The paradox of the Oscars is that while nobody outside of the incestuous parallel reality of Hollywood really cares about them, we still find ourselves drawn to the spectacle like illiterates to a Rock of Love marathon. The nominations for the 81st Academy Awards will be announced this week, so we decided to take a look at some of the least-worthy Best Picture winners, narrowing it down to more recent offenders. (Yeah, like any of you have seen Cavalcade.)
5. Rocky (1976)
Plot in Ten Words or Less: Mush-mouthed brawler in elevator shoes fights champ. Loses.
Movies it Beat: Network, Taxi Diver, All the President's Men
Why it Won: Folks in the entertainment biz don't like to be reminded that they're soulless whores (Network) or that people like Travis Bickle actually exist.
4. The English Patient (1996)
Plot in Ten Words or Less: Who Knew Treason and Romantic Betrayal Could Be So Boring?
Movies it Beat: Fargo, Secrets & Lies
Why it Won: When it comes to overlong snoozefests of questionable literary pedigree, it's safer to call it a masterpiece than admit you don't know what the big deal is.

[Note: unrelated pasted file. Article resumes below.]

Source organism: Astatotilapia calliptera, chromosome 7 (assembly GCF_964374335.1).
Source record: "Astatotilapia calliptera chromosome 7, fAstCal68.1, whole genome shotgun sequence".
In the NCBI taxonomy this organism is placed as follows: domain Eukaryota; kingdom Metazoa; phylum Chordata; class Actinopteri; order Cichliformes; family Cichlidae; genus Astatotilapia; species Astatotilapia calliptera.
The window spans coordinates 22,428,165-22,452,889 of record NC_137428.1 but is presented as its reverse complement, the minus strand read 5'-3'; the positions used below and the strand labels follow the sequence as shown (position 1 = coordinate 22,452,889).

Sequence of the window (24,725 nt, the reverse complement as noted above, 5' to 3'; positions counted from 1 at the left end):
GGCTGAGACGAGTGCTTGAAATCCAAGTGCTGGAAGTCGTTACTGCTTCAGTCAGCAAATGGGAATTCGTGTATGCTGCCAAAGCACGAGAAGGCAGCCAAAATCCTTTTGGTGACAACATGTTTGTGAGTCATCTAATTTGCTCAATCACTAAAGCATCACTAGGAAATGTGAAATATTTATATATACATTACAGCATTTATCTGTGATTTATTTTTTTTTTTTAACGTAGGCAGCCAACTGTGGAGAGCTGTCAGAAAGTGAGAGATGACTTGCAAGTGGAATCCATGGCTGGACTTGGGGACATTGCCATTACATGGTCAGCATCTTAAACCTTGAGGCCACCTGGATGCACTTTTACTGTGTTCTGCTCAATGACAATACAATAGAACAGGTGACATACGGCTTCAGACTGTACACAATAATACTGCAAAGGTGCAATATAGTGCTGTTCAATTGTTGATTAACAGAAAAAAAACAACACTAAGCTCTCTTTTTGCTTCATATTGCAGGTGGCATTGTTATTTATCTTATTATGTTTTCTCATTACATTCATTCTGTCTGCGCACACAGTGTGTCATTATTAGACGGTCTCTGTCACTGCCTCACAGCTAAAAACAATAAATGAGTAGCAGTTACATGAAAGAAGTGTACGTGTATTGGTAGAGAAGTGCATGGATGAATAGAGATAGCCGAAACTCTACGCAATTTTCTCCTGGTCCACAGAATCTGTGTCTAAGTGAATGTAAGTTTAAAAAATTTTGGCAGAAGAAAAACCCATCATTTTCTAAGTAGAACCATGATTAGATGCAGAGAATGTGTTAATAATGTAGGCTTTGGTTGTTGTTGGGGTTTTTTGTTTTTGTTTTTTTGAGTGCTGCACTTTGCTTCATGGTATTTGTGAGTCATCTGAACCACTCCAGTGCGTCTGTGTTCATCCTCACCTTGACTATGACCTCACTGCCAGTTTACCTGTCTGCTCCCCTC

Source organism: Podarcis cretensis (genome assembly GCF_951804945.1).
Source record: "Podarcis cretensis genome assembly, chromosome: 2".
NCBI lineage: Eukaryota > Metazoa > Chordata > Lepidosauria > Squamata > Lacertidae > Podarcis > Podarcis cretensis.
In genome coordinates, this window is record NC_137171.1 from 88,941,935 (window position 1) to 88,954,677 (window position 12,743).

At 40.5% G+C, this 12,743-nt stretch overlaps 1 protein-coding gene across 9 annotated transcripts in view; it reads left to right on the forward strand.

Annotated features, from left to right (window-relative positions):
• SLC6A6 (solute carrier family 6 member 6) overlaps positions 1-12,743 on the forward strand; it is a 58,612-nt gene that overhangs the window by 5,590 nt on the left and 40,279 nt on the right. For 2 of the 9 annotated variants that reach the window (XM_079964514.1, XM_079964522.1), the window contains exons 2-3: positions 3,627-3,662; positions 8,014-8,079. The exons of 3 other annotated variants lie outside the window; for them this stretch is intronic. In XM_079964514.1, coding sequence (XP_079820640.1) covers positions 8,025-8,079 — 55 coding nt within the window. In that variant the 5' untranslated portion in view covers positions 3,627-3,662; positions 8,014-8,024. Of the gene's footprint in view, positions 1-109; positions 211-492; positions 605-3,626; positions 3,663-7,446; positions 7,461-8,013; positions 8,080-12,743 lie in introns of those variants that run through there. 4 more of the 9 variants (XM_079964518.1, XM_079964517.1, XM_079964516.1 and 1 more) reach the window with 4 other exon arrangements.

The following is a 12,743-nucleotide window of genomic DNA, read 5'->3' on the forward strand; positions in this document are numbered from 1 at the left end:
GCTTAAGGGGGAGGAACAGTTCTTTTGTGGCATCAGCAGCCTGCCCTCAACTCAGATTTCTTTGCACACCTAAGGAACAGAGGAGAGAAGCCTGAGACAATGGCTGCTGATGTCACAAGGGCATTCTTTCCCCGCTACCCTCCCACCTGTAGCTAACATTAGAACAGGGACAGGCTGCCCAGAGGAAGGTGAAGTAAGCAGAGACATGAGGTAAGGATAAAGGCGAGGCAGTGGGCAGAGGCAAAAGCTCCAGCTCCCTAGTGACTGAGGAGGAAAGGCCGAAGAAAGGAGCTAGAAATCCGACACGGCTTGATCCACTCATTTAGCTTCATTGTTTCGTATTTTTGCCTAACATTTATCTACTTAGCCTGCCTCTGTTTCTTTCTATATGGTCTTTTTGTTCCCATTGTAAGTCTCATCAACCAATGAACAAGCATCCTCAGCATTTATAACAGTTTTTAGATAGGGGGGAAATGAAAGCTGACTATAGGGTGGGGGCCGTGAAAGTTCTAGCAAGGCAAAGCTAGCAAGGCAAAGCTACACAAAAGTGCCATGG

3. Forrest Gump (1994)
Plot in Ten Words or Less: Mentally challenged man validates Baby Boomer nostalgia.
Movies it Beat: Pulp Fiction, The Shawshank Redemption
Why it Won: Not satisfied with giving Hanks the Oscar for Philadelphia the previous year, Hollywood wanted to show its appreciation for classics like Bachelor Party and The Man With One Red Shoe all over again.
2. Chicago (2002)
Plot in Ten Words or Less: Renee Zellwgere overacts. Richard Gere sings. John C. Reilly winces.
Movies it Beat: Gangs of New York, The Pianist
Why it Won: Sorry, but it was too soon after Sept. 11 not to honor a moldy 27 year-old musical instead of a bleak war movie or something with "New York" in the title.
1. Crash (2005)
Plot in Ten Words or Less: Blacks are people too. Asians, not so much.
Movies it Beat: Good Night and Good Luck, Brokeback Mountain
Why it Won: The Academy is always more comfortable patting itself on the back for acknowledging racism than lauding political allegory or recognizing gays when they're not dying of AIDS.
-- Pete Vonder Haar
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